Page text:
When Queer Isn’t Queer Enough

Heidi S.
4 min readJun 2, 2022
Photo by Sharon McCutcheon on Unsplash

I have mixed feelings every June.

And at every pride parade I’ve ever attended.

Because I don’t fit neatly into one of the first four letters.

I can fit myself approximately into pre-existing microlabels — the ones that many people roll their eyes at (I’m approximately agender/aromantic/asexual, but not exactly, because I’m sort of pansexual in some ways not related to attraction, and sometimes I think gender is more how other people see you rather than how you see yourself)— but even those distinctions, those nuances, aren’t entirely helpful to me. There are a lot of ways to exist in relation to others and in social categories like gender, but I don’t feel fully comfortable with any label except “queer.”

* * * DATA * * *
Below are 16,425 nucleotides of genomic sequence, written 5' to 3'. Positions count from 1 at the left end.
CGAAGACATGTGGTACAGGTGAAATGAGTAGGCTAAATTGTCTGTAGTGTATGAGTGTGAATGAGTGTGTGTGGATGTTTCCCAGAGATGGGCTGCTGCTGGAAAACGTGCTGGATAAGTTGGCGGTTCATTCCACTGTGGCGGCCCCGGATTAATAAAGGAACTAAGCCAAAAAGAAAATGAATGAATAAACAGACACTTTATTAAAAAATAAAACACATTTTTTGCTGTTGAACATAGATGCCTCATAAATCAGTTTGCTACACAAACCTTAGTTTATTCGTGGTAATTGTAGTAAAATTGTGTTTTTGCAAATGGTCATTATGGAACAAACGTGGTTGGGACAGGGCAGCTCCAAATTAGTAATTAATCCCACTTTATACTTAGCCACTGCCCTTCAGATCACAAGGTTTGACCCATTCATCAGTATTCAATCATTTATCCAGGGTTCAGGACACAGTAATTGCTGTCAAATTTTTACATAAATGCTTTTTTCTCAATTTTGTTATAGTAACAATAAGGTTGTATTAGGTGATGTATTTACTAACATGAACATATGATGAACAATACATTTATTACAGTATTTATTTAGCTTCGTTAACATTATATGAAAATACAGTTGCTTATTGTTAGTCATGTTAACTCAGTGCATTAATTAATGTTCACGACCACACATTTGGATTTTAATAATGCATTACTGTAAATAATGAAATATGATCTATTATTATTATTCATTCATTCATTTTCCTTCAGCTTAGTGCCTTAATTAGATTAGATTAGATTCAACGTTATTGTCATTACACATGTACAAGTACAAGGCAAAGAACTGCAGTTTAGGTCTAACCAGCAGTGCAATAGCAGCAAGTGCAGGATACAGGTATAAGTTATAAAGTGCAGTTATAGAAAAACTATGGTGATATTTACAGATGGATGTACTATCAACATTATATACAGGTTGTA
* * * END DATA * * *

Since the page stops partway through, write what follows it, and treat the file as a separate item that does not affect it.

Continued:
Of course, a lot of people also take issue with the “Q” and with those of us who use the word to describe ourselves. Because “queer” is not well-defined enough for people who like to discriminate or for people who like to gatekeep. It makes people uncomfortable when they can’t immediately file something into a clear category with specific and well-known boundaries (which isn’t to say, of course, that the well-defined categories don’t also make people uncomfortable).

You can’t hate me as easily if you can’t point to why you hate me. You can’t exclude me as easily if you can’t point to why…



Heidi S.

PhD in philosophy | Feminist | Anarchist | Pop culture junkie | Kpop listener | Actually Autistic